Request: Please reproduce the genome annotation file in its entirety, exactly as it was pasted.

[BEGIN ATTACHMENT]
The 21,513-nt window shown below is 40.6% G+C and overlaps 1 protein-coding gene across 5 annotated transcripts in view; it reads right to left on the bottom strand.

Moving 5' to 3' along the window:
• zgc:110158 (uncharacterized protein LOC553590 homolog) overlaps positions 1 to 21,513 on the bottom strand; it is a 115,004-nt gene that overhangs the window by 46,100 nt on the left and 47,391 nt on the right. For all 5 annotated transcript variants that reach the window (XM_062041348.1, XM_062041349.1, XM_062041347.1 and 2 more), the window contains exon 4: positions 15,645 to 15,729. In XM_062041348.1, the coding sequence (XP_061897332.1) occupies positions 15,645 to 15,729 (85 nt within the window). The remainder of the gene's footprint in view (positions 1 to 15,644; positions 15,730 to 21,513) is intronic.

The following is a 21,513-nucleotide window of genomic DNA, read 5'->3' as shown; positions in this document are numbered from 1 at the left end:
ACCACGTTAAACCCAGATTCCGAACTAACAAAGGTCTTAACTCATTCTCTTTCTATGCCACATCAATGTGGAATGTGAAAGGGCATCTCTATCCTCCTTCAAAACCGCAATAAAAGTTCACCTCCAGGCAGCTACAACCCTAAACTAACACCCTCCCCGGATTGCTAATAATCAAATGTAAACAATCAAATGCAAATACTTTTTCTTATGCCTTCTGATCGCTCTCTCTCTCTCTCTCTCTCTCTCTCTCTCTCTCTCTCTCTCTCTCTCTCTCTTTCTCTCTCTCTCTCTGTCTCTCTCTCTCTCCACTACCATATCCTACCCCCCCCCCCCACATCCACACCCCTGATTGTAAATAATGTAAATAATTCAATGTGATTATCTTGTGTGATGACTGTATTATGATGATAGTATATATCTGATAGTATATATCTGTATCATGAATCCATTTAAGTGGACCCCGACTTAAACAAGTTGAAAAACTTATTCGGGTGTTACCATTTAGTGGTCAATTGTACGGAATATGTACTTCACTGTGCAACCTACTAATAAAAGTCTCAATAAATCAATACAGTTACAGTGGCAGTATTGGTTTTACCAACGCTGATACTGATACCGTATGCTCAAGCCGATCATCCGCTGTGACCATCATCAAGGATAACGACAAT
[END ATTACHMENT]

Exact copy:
The 21,513-nt window shown below is 40.6% G+C and overlaps 1 protein-coding gene across 5 annotated transcripts in view; it reads right to left on the bottom strand.

Moving 5' to 3' along the window:
• zgc:110158 (uncharacterized protein LOC553590 homolog) overlaps positions 1 to 21,513 on the bottom strand; it is a 115,004-nt gene that overhangs the window by 46,100 nt on the left and 47,391 nt on the right. For all 5 annotated transcript variants that reach the window (XM_062041348.1, XM_062041349.1, XM_062041347.1 and 2 more), the window contains exon 4: positions 15,645 to 15,729. In XM_062041348.1, the coding sequence (XP_061897332.1) occupies positions 15,645 to 15,729 (85 nt within the window). The remainder of the gene's footprint in view (positions 1 to 15,644; positions 15,730 to 21,513) is intronic.

The following is a 21,513-nucleotide window of genomic DNA, read 5'->3' as shown; positions in this document are numbered from 1 at the left end:
ACCACGTTAAACCCAGATTCCGAACTAACAAAGGTCTTAACTCATTCTCTTTCTATGCCACATCAATGTGGAATGTGAAAGGGCATCTCTATCCTCCTTCAAAACCGCAATAAAAGTTCACCTCCAGGCAGCTACAACCCTAAACTAACACCCTCCCCGGATTGCTAATAATCAAATGTAAACAATCAAATGCAAATACTTTTTCTTATGCCTTCTGATCGCTCTCTCTCTCTCTCTCTCTCTCTCTCTCTCTCTCTCTCTCTCTCTCTCTCTCTTTCTCTCTCTCTCTCTGTCTCTCTCTCTCTCCACTACCATATCCTACCCCCCCCCCCCACATCCACACCCCTGATTGTAAATAATGTAAATAATTCAATGTGATTATCTTGTGTGATGACTGTATTATGATGATAGTATATATCTGATAGTATATATCTGTATCATGAATCCATTTAAGTGGACCCCGACTTAAACAAGTTGAAAAACTTATTCGGGTGTTACCATTTAGTGGTCAATTGTACGGAATATGTACTTCACTGTGCAACCTACTAATAAAAGTCTCAATAAATCAATACAGTTACAGTGGCAGTATTGGTTTTACCAACGCTGATACTGATACCGTATGCTCAAGCCGATCATCCGCTGTGACCATCATCAAGGATAACGACAAT